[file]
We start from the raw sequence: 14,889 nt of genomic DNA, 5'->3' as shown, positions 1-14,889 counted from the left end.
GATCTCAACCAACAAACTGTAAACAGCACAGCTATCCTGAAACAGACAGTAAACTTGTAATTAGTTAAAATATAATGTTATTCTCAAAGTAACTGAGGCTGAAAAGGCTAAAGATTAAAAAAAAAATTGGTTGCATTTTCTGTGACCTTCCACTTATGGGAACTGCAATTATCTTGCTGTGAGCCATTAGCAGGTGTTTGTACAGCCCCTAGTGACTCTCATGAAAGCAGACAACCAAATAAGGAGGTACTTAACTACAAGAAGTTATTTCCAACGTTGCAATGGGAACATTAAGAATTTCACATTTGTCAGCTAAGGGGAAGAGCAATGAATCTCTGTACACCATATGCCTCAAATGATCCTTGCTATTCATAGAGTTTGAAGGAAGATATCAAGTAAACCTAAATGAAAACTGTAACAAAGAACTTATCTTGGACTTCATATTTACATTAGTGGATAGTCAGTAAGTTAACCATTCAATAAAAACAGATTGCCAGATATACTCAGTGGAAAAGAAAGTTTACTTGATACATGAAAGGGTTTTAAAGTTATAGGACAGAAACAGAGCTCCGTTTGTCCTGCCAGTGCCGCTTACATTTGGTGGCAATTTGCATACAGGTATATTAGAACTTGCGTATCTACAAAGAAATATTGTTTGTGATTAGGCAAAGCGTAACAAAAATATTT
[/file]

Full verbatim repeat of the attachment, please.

We start from the raw sequence: 14,889 nt of genomic DNA, 5'->3' as shown, positions 1-14,889 counted from the left end.
GATCTCAACCAACAAACTGTAAACAGCACAGCTATCCTGAAACAGACAGTAAACTTGTAATTAGTTAAAATATAATGTTATTCTCAAAGTAACTGAGGCTGAAAAGGCTAAAGATTAAAAAAAAAATTGGTTGCATTTTCTGTGACCTTCCACTTATGGGAACTGCAATTATCTTGCTGTGAGCCATTAGCAGGTGTTTGTACAGCCCCTAGTGACTCTCATGAAAGCAGACAACCAAATAAGGAGGTACTTAACTACAAGAAGTTATTTCCAACGTTGCAATGGGAACATTAAGAATTTCACATTTGTCAGCTAAGGGGAAGAGCAATGAATCTCTGTACACCATATGCCTCAAATGATCCTTGCTATTCATAGAGTTTGAAGGAAGATATCAAGTAAACCTAAATGAAAACTGTAACAAAGAACTTATCTTGGACTTCATATTTACATTAGTGGATAGTCAGTAAGTTAACCATTCAATAAAAACAGATTGCCAGATATACTCAGTGGAAAAGAAAGTTTACTTGATACATGAAAGGGTTTTAAAGTTATAGGACAGAAACAGAGCTCCGTTTGTCCTGCCAGTGCCGCTTACATTTGGTGGCAATTTGCATACAGGTATATTAGAACTTGCGTATCTACAAAGAAATATTGTTTGTGATTAGGCAAAGCGTAACAAAAATATTT